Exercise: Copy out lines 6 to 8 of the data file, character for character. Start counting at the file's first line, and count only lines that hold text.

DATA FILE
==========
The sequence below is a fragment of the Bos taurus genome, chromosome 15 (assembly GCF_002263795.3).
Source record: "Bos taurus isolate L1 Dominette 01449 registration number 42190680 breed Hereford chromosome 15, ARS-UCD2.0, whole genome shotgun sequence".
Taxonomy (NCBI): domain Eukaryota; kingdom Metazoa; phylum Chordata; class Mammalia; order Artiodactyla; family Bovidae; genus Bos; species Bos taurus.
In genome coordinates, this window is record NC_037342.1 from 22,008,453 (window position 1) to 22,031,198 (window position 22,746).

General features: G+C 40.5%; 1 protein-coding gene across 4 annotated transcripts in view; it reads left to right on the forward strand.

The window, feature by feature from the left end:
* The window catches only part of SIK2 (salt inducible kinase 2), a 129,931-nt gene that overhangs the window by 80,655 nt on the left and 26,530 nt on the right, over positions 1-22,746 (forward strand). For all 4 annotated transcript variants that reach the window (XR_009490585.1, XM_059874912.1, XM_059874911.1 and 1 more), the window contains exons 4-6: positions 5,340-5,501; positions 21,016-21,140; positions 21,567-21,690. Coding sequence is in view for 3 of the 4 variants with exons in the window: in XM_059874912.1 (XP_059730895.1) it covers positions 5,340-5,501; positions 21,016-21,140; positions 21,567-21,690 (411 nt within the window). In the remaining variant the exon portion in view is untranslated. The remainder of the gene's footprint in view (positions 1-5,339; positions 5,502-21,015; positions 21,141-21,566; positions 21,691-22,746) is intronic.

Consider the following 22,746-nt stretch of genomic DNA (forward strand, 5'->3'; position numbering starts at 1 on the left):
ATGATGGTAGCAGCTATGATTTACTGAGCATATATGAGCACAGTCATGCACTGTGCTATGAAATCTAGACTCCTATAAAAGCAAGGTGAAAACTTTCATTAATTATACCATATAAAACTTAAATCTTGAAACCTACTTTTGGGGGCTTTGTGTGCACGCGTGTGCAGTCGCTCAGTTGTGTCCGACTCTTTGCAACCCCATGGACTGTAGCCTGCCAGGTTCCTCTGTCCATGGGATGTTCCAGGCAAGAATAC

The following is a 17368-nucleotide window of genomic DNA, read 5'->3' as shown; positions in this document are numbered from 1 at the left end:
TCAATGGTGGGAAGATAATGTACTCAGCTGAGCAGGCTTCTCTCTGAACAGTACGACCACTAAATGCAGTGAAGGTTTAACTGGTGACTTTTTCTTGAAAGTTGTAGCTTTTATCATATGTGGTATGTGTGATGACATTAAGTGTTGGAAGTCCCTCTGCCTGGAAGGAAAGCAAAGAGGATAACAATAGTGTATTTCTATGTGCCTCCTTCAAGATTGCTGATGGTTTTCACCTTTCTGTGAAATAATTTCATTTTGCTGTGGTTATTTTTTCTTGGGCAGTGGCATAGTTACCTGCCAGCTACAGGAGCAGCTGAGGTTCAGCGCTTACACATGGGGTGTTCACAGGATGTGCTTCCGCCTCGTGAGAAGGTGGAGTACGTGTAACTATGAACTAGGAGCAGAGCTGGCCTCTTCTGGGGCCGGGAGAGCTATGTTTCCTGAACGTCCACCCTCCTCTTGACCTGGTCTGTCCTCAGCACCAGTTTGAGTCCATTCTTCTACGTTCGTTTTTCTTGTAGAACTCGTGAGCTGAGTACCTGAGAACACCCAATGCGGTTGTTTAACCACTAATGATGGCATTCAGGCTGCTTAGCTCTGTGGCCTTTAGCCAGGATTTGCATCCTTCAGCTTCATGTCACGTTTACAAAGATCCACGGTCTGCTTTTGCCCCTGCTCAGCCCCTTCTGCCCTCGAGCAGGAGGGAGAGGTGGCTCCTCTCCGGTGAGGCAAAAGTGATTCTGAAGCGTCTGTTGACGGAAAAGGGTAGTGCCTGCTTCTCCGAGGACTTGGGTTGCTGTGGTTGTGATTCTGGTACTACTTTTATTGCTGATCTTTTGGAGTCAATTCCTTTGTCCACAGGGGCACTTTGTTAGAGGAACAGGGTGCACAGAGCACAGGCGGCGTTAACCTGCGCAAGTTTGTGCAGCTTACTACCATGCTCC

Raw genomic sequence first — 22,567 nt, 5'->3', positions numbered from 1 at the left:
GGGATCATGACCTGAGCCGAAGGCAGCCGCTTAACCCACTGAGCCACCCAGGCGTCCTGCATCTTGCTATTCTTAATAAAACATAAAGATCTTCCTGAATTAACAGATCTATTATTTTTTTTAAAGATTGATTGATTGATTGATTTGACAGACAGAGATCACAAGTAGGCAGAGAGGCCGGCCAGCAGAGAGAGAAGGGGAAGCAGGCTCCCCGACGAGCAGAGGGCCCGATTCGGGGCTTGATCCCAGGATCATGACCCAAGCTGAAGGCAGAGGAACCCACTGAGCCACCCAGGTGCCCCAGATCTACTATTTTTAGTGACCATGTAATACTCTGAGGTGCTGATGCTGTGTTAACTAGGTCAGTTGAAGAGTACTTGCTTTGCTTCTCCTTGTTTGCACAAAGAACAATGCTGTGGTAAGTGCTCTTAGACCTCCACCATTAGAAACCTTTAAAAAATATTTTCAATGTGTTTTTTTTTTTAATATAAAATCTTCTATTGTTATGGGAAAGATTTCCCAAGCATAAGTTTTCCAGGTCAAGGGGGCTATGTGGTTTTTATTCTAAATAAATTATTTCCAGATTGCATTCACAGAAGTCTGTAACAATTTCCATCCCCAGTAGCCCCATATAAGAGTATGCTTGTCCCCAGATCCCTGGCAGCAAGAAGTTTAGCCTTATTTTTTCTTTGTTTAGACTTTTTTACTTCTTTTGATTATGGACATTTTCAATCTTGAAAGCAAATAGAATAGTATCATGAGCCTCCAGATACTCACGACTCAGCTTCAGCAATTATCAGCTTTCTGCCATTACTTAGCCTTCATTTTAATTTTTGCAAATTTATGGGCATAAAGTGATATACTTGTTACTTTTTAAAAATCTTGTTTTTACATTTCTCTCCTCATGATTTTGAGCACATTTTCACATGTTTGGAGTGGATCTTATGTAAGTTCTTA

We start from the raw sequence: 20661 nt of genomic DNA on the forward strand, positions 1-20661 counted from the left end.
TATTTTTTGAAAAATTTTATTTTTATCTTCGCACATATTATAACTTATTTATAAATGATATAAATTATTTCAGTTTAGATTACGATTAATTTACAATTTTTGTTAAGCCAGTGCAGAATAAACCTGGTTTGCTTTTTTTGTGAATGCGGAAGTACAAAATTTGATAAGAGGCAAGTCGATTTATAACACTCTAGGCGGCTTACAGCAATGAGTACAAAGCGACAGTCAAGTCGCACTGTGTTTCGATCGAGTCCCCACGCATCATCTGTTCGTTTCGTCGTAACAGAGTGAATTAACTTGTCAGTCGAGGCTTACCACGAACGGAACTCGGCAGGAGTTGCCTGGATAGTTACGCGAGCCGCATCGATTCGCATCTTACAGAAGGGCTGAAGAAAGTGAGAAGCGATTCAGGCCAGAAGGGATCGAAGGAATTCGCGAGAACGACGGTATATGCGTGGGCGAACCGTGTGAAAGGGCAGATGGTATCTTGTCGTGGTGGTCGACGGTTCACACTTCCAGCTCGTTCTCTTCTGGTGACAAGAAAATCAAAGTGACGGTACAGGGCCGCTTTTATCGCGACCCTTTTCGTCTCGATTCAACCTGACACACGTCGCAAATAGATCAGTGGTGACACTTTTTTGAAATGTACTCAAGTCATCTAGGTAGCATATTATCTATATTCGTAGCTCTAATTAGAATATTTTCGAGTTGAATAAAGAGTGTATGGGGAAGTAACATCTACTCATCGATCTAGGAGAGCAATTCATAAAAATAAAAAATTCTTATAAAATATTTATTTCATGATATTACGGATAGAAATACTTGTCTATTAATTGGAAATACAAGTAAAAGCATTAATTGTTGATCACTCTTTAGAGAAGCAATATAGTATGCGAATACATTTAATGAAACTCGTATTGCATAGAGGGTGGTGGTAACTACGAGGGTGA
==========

The window, feature by feature from the left end:
* The window catches only part of SIK2 (salt inducible kinase 2), a 129,931-nt gene that overhangs the window by 80,655 nt on the left and 26,530 nt on the right, over positions 1-22,746 (forward strand). For all 4 annotated transcript variants that reach the window (XR_009490585.1, XM_059874912.1, XM_059874911.1 and 1 more), the window contains exons 4-6: positions 5,340-5,501; positions 21,016-21,140; positions 21,567-21,690. Coding sequence is in view for 3 of the 4 variants with exons in the window: in XM_059874912.1 (XP_059730895.1) it covers positions 5,340-5,501; positions 21,016-21,140; positions 21,567-21,690 (411 nt within the window). In the remaining variant the exon portion in view is untranslated. The remainder of the gene's footprint in view (positions 1-5,339; positions 5,502-21,015; positions 21,141-21,566; positions 21,691-22,746) is intronic.

Consider the following 22,746-nt stretch of genomic DNA (forward strand, 5'->3'; position numbering starts at 1 on the left):